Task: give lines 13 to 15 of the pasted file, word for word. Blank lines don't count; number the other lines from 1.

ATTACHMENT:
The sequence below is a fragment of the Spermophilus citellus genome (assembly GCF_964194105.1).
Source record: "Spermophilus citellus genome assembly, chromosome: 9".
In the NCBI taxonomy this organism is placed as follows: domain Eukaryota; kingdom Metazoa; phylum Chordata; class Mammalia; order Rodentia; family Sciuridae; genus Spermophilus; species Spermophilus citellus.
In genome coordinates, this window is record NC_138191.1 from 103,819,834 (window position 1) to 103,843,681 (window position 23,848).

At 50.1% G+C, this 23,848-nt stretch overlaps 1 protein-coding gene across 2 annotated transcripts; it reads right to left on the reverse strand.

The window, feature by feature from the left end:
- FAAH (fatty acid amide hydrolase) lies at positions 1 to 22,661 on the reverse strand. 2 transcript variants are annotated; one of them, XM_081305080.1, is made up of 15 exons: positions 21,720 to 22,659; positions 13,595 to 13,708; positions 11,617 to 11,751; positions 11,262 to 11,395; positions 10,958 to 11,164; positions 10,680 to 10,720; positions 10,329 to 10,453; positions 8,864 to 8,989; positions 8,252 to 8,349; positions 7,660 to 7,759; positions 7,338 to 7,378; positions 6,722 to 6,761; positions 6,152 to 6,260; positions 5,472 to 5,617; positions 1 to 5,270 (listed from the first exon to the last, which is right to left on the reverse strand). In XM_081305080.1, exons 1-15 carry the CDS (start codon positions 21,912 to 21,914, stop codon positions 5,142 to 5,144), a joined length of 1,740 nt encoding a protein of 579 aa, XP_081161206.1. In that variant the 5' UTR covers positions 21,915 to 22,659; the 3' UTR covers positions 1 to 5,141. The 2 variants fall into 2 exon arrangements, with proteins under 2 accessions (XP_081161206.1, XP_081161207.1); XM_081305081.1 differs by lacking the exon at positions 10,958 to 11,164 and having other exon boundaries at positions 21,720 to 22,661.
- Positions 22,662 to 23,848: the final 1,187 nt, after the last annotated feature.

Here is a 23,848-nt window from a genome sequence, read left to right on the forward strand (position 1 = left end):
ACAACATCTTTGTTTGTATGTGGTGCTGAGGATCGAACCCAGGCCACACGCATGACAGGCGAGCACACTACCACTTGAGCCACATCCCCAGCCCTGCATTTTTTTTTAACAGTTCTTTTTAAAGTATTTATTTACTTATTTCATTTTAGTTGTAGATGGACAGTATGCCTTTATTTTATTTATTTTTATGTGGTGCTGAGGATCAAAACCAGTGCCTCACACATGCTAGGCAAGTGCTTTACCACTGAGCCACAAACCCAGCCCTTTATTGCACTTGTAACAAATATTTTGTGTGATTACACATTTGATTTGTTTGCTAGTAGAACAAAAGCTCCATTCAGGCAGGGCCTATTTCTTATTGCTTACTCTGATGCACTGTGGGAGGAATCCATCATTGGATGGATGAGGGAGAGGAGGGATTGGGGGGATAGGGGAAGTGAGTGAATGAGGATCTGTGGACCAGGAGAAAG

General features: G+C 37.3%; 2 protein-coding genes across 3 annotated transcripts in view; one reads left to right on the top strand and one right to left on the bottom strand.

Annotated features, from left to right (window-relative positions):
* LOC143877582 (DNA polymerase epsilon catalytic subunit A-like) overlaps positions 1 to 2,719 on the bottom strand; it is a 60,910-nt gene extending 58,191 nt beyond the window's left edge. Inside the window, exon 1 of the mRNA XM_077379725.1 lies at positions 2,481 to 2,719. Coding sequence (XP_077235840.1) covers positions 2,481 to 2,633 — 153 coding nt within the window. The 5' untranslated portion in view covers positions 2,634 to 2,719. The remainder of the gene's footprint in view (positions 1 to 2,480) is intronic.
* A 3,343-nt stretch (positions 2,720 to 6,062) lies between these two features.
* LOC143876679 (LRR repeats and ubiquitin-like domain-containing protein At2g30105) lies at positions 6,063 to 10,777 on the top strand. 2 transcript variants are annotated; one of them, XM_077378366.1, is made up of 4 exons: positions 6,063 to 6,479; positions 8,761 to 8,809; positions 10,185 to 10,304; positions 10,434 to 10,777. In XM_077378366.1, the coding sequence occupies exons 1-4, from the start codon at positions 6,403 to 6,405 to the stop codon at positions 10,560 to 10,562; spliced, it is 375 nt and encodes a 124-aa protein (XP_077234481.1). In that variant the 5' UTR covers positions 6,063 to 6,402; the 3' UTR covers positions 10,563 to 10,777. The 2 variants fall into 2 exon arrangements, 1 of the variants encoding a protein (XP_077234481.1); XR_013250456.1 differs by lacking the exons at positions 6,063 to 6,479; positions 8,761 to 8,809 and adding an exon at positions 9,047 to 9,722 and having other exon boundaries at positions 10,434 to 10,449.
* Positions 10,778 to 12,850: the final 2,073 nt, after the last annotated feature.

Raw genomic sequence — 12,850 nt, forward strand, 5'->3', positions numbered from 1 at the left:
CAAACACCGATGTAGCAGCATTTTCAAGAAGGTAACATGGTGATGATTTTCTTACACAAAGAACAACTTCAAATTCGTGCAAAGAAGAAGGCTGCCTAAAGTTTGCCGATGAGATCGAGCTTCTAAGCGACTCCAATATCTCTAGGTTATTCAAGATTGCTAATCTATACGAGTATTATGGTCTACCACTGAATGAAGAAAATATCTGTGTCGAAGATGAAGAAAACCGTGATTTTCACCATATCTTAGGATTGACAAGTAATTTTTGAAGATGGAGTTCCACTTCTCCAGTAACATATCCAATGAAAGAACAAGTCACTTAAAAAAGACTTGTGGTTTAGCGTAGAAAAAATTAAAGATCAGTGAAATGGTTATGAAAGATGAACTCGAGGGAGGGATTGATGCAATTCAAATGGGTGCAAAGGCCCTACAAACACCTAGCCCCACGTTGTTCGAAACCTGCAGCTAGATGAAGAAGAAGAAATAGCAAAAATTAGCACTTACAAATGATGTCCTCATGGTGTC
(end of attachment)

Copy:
* LOC143877582 (DNA polymerase epsilon catalytic subunit A-like) overlaps positions 1 to 2,719 on the bottom strand; it is a 60,910-nt gene extending 58,191 nt beyond the window's left edge. Inside the window, exon 1 of the mRNA XM_077379725.1 lies at positions 2,481 to 2,719. Coding sequence (XP_077235840.1) covers positions 2,481 to 2,633 — 153 coding nt within the window. The 5' untranslated portion in view covers positions 2,634 to 2,719. The remainder of the gene's footprint in view (positions 1 to 2,480) is intronic.
* A 3,343-nt stretch (positions 2,720 to 6,062) lies between these two features.
* LOC143876679 (LRR repeats and ubiquitin-like domain-containing protein At2g30105) lies at positions 6,063 to 10,777 on the top strand. 2 transcript variants are annotated; one of them, XM_077378366.1, is made up of 4 exons: positions 6,063 to 6,479; positions 8,761 to 8,809; positions 10,185 to 10,304; positions 10,434 to 10,777. In XM_077378366.1, the coding sequence occupies exons 1-4, from the start codon at positions 6,403 to 6,405 to the stop codon at positions 10,560 to 10,562; spliced, it is 375 nt and encodes a 124-aa protein (XP_077234481.1). In that variant the 5' UTR covers positions 6,063 to 6,402; the 3' UTR covers positions 10,563 to 10,777. The 2 variants fall into 2 exon arrangements, 1 of the variants encoding a protein (XP_077234481.1); XR_013250456.1 differs by lacking the exons at positions 6,063 to 6,479; positions 8,761 to 8,809 and adding an exon at positions 9,047 to 9,722 and having other exon boundaries at positions 10,434 to 10,449.